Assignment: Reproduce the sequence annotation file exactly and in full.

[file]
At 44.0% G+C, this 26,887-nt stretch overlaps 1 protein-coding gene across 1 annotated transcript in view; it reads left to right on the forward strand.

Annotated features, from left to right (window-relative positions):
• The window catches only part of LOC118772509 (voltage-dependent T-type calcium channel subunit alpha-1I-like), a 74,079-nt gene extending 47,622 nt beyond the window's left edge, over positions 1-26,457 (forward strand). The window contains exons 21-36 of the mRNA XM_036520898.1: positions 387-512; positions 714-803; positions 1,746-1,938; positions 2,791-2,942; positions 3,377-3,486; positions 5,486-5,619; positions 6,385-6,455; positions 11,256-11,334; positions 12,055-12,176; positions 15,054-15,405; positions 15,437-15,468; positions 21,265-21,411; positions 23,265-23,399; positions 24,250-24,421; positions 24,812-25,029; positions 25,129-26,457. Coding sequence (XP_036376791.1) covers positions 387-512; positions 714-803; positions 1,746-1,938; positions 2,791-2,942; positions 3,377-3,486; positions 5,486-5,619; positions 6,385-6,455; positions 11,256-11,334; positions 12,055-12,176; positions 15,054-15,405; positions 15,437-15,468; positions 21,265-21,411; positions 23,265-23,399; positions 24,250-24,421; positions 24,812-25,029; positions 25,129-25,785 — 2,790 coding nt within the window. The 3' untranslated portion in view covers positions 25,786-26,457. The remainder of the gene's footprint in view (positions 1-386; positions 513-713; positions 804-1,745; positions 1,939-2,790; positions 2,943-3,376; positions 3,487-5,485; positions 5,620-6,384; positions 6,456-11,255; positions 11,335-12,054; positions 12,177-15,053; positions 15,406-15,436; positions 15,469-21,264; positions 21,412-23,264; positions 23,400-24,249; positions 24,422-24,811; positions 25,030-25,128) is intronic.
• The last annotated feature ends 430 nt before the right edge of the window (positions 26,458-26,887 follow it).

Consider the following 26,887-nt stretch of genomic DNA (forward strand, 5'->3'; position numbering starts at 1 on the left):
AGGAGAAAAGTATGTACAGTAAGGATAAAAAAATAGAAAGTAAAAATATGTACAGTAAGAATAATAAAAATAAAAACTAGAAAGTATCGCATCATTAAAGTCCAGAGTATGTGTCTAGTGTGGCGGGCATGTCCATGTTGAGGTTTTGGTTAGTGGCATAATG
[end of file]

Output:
At 44.0% G+C, this 26,887-nt stretch overlaps 1 protein-coding gene across 1 annotated transcript in view; it reads left to right on the forward strand.

Annotated features, from left to right (window-relative positions):
• The window catches only part of LOC118772509 (voltage-dependent T-type calcium channel subunit alpha-1I-like), a 74,079-nt gene extending 47,622 nt beyond the window's left edge, over positions 1-26,457 (forward strand). The window contains exons 21-36 of the mRNA XM_036520898.1: positions 387-512; positions 714-803; positions 1,746-1,938; positions 2,791-2,942; positions 3,377-3,486; positions 5,486-5,619; positions 6,385-6,455; positions 11,256-11,334; positions 12,055-12,176; positions 15,054-15,405; positions 15,437-15,468; positions 21,265-21,411; positions 23,265-23,399; positions 24,250-24,421; positions 24,812-25,029; positions 25,129-26,457. Coding sequence (XP_036376791.1) covers positions 387-512; positions 714-803; positions 1,746-1,938; positions 2,791-2,942; positions 3,377-3,486; positions 5,486-5,619; positions 6,385-6,455; positions 11,256-11,334; positions 12,055-12,176; positions 15,054-15,405; positions 15,437-15,468; positions 21,265-21,411; positions 23,265-23,399; positions 24,250-24,421; positions 24,812-25,029; positions 25,129-25,785 — 2,790 coding nt within the window. The 3' untranslated portion in view covers positions 25,786-26,457. The remainder of the gene's footprint in view (positions 1-386; positions 513-713; positions 804-1,745; positions 1,939-2,790; positions 2,943-3,376; positions 3,487-5,485; positions 5,620-6,384; positions 6,456-11,255; positions 11,335-12,054; positions 12,177-15,053; positions 15,406-15,436; positions 15,469-21,264; positions 21,412-23,264; positions 23,400-24,249; positions 24,422-24,811; positions 25,030-25,128) is intronic.
• The last annotated feature ends 430 nt before the right edge of the window (positions 26,458-26,887 follow it).

Consider the following 26,887-nt stretch of genomic DNA (forward strand, 5'->3'; position numbering starts at 1 on the left):
AGGAGAAAAGTATGTACAGTAAGGATAAAAAAATAGAAAGTAAAAATATGTACAGTAAGAATAATAAAAATAAAAACTAGAAAGTATCGCATCATTAAAGTCCAGAGTATGTGTCTAGTGTGGCGGGCATGTCCATGTTGAGGTTTTGGTTAGTGGCATAATG